Potential cost: $52 per year (one ticket a week) or $365 per year (one ticket a day). Or far more if you're hitting the casinos.
Whether you're pounding back dollar drafts during the game or indulging in high-end cocktails at a ladies' night, alcohol isn't cheap. Just a few cocktails each week can add up quickly.
Let's say you grab $1 drafts, three beers per sitting, twice a week. Factor $1 per drink as the tip, and you're paying $12 per week -– which comes to $624 per year.
What if you're drinking cocktails a couple of times a week? You could be looking at upwards of $2,000 a year in adult beverages.
Excessive drinking can also result in all sorts of other pricey problems, like fines for drunken driving, legal fees and higher insurance premiums -- not to mention that other wasteful spending moves tend to seem like great ideas when you're wasted.
Potential cost: $500 to $10,000-plus per year, depending on how much you drink, how expensive your liquor and whether or not you're bringing legal fees upon yourself.
It may not seem as "bad" as smoking or drinking, but regular drive-thru visits can add up -- both in terms of indirect health costs and and the price of the meals. Those enticing "value menu" items are rarely enough to fill you up, so you wind up buying a bunch, and the seemingly great-deal combo meals often contain more calories than the average person is would be wise to consume in several meals.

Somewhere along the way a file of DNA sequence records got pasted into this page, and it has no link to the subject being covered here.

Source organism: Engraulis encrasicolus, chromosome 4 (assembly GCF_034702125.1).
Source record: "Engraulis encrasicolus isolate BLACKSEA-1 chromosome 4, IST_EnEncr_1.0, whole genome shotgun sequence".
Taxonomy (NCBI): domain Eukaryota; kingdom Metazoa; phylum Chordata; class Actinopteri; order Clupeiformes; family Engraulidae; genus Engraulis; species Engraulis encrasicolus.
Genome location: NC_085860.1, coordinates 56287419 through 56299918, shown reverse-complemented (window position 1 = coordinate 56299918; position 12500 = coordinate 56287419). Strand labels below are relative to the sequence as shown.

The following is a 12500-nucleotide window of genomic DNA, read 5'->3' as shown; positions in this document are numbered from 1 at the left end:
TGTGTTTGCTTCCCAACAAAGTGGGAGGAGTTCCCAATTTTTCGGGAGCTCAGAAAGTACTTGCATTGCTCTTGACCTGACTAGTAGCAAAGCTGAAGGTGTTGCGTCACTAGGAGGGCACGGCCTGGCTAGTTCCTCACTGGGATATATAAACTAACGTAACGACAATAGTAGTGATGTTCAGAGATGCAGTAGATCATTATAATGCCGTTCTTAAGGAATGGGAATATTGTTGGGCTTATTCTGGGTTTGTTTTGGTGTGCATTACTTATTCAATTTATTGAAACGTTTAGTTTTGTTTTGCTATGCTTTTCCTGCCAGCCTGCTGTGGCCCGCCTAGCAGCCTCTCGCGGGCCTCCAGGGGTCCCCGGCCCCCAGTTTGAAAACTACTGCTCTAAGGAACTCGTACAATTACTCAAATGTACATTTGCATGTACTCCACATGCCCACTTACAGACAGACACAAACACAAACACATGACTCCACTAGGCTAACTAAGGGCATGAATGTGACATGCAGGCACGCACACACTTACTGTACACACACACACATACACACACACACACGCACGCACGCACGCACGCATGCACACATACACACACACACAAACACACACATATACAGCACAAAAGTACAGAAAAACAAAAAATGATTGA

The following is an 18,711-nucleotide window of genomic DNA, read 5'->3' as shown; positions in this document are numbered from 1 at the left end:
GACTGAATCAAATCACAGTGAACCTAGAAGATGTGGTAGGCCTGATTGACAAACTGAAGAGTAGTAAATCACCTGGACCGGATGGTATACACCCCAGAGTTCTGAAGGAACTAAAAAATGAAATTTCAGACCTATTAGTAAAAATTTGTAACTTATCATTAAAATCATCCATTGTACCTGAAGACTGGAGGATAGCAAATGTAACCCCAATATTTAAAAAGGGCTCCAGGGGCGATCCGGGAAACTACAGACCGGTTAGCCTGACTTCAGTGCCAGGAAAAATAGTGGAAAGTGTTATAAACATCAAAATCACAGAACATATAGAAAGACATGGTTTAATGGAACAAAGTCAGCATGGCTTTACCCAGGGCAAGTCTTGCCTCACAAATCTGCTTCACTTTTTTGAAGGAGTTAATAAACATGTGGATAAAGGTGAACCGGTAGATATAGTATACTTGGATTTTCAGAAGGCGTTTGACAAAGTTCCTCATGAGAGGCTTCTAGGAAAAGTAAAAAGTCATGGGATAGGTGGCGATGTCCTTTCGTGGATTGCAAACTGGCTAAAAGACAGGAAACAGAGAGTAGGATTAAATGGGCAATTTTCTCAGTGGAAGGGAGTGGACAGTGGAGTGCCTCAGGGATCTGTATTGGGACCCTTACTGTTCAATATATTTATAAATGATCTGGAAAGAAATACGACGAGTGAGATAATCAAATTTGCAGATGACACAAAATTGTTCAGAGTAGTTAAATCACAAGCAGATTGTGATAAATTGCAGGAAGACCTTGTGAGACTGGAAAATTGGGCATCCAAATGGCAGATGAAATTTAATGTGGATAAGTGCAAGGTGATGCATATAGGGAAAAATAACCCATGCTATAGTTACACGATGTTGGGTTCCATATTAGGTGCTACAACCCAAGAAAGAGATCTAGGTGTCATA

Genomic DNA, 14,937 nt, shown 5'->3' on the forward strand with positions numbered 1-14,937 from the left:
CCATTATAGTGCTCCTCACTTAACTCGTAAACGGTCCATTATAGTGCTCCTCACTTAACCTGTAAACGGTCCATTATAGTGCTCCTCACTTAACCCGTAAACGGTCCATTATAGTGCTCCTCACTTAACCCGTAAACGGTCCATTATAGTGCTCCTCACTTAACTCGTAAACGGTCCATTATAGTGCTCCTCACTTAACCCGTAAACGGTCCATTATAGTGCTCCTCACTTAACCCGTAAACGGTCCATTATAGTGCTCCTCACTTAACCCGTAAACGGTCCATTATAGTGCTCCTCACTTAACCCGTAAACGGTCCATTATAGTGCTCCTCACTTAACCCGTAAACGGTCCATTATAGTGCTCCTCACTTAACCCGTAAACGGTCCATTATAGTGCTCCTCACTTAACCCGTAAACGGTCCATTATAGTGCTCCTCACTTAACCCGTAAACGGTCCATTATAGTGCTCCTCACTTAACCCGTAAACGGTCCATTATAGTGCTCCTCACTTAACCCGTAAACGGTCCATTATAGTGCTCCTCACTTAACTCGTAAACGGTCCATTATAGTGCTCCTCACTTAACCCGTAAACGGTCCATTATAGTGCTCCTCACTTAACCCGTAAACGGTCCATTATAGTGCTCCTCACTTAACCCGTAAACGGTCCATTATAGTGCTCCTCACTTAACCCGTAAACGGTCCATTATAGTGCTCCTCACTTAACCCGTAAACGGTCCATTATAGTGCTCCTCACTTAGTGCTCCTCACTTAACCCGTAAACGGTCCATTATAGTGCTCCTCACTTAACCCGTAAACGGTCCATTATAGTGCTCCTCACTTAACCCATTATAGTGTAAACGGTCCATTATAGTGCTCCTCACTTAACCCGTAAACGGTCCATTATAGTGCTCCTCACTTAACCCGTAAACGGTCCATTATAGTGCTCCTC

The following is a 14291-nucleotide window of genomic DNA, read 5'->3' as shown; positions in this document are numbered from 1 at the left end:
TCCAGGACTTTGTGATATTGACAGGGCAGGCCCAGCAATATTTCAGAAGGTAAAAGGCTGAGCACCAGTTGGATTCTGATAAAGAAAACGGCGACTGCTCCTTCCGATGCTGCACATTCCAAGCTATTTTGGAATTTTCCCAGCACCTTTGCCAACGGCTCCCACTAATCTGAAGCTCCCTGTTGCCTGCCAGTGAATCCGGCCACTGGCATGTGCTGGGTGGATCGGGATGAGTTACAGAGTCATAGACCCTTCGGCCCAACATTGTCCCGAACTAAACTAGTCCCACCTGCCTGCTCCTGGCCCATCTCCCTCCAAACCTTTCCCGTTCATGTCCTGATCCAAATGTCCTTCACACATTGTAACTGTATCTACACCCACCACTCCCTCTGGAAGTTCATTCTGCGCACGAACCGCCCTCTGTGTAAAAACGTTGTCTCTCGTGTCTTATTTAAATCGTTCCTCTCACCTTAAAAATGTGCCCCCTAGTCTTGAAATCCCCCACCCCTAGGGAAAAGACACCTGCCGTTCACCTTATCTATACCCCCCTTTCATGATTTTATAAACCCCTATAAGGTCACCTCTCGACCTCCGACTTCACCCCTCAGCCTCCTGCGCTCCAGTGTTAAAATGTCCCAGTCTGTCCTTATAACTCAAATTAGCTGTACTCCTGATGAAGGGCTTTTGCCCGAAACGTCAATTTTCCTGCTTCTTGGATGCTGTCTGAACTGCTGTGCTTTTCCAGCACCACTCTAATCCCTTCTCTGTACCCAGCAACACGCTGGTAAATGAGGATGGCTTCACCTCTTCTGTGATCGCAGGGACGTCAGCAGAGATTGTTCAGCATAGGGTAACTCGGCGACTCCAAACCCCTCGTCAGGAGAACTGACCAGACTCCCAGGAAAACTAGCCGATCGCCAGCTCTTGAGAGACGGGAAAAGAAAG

Either way, regularly eating out will take its toll. If you rely on it because it's quick and easy, consider investing in a slow cooker. Create big batches of food on the weekend that can be reheated throughout the week. Your wallet (and your waist) will thank you.
Potential cost: $300 to $2,000-plus per year, depending on how often you hit the drive-thru.
Whether you hate the dentist or you're the "suck it up and deal" type when it comes to health issues, steering clear of medical professionals can cost you big-time.
Preventive care such as annual checkups can catch potentially serious issues before they become serious. Seeking treatment as soon as you notice something feels not quite right is the most effective way to prevent little problems from ballooning into bigger ones.
Also bad? Going to see the doctor but then ignoring his advice, like dismissing his instructions to get more exercise or improve your diet.
Potential cost: Tens of thousands of dollars -– or perhaps your life.
Your car, just like your body, needs regular checkups and tuneups to run smoothly. Ignoring that "check engine" light on the dash, going too long between oil changes, or pretending that strange squealing noise will take care of itself can create excessive wear-and-tear on your car.
Will it cost you money upfront to get your car serviced, maintained and repaired? Yes. But it will cost you much more if you ignore any looming problems until you're immobile by the side of the road, waiting for the tow truck.
Potential cost: $500 to $5,000-plus, depending on the required car repair.
Any shopaholic can tell you the consequences of a retail spending spree, but even if you think you're a savvy consumer, you could be guilty of bad spending habits that quickly add up.
Do you grocery shop when hungry? Jump to buy something just because it's on sale? Open up store credit cards for that 15 percent off your first purchase, then forget to pay off the balance in time? Make impulse purchases at the register (or online)?
All of these things, while they might seem minor fiscal transgressions at the moment you're committing them, can add up. Be deliberate and strategic about your spending to get the most out of your money.
Potential cost: $500 to $5,000-plus per year, depending on how often you make impulse purchases and what types of items you're buying.